BROOKSVILLE — It took some scratching and clawing to get there, but the Hernando County School Board now has a balanced budget to review when it has its first public hearing Thursday.
And though the board had no hand in it, the school tax rate will increase slightly this year.
Board members made some tough decisions to bridge what until recently was a roughly $11 million shortfall in the 2011-12 budget. They pared back bus service, approved fees to participate in sports and other activities, and sent non-reappointment letters to more than 100 first-year teachers. That was after school principals cut 10 percent of their staffing allocations at superintendent Bryan Blavatt's direction.
Even with those efforts, a roughly $1 million shortfall remained. Instead of facing more cuts, however, the district will get some help from savings during the budget year that ended June 30, chief financial officer Desiree Henegar said.
"We finished a lot better than anticipated," Henegar said.
Henegar late last week still was firming up the total savings and where they came from, but said the carryover money should be enough to close the gap. Among the helpful factors: The district saved salary and benefits expenses by not filling vacant positions, and fuel costs came in under budget.
The $186.19 million total tentative budget is a decrease of $26.7 million, or 12.5 percent, from last year.
The estimated ending general fund reserve is $4.59 million, but only about $2.8 million of that is unassigned.
It's precious little to cover expenses that could pop up later in the year, Henegar said. The state could further reduce per-student funding, for example, or the district could lose state dollars due to lower-than-projected student enrollment.
"I don't think we can afford to concede any of our already-established budget savings measures," Henegar said.
The total school tax rate will increase by .091 mills, to 7.508 mills. The increase is in the so-called required local effort portion of the school tax rate, which is set by the state.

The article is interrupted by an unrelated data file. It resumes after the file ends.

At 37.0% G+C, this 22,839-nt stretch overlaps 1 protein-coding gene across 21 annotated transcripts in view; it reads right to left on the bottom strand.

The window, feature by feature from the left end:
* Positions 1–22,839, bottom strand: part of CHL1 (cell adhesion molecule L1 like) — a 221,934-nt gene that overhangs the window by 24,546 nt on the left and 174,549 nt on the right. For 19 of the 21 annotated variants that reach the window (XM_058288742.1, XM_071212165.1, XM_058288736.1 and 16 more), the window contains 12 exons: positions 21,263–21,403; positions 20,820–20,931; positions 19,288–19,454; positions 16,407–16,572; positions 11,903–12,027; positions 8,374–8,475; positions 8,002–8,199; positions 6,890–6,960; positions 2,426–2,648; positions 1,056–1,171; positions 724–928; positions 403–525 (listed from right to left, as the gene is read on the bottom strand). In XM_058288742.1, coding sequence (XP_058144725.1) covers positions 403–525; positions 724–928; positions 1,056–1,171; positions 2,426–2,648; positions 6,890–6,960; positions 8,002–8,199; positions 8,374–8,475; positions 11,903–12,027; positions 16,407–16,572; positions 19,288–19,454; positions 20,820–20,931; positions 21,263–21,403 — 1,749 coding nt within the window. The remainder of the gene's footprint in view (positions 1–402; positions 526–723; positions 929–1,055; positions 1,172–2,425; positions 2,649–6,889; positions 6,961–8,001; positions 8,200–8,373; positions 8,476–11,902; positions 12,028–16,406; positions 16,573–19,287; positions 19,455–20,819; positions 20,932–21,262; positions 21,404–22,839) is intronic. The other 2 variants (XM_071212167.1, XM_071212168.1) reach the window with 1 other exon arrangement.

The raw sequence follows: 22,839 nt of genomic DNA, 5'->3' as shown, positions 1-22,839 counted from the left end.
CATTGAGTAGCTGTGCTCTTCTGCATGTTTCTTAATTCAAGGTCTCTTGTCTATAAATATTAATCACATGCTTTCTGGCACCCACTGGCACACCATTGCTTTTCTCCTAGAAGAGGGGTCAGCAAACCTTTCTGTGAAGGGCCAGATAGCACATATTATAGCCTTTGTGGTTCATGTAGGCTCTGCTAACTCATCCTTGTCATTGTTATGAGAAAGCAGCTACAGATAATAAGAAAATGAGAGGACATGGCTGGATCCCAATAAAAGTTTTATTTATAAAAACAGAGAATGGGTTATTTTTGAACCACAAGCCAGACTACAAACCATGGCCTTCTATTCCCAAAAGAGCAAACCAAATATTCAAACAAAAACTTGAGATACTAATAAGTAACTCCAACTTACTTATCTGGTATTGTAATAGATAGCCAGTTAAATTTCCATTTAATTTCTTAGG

A mill is equal to $1 for every $1,000 of property value, so a $125,000 property with a $25,000 homestead exemption would see a school tax bill of $750.80, or $9.10 more than last year. Since property values plummeted by about 10 percent this year, however, most property owners won't actually be paying more in school taxes.
There is some more bright news for the district: Most of the first-year teachers who were cut will return after all.
The district sent non-reappointment letters to 115 teachers last month. The Hernando Classroom Teachers Association agreed to forgo the automatic salary increase built into the contract and give up two paid holidays, freeing up enough general fund dollars to save the jobs of 60 of those first-year teachers.
Another 33 teachers had been rehired to fill vacant critical positions as of late last week, said Heather Martin, executive director of business services. Two teachers resigned, leaving 20 teachers still without jobs.
"Our goal is to bring as many of those back as we possibly can," Martin said.
At least some of those teachers will probably wind up in long-term substitute positions for now, said HCTA president Joe Vitalo.
Tony Marrero can be reached at (352) 848-1431 or email@example.com.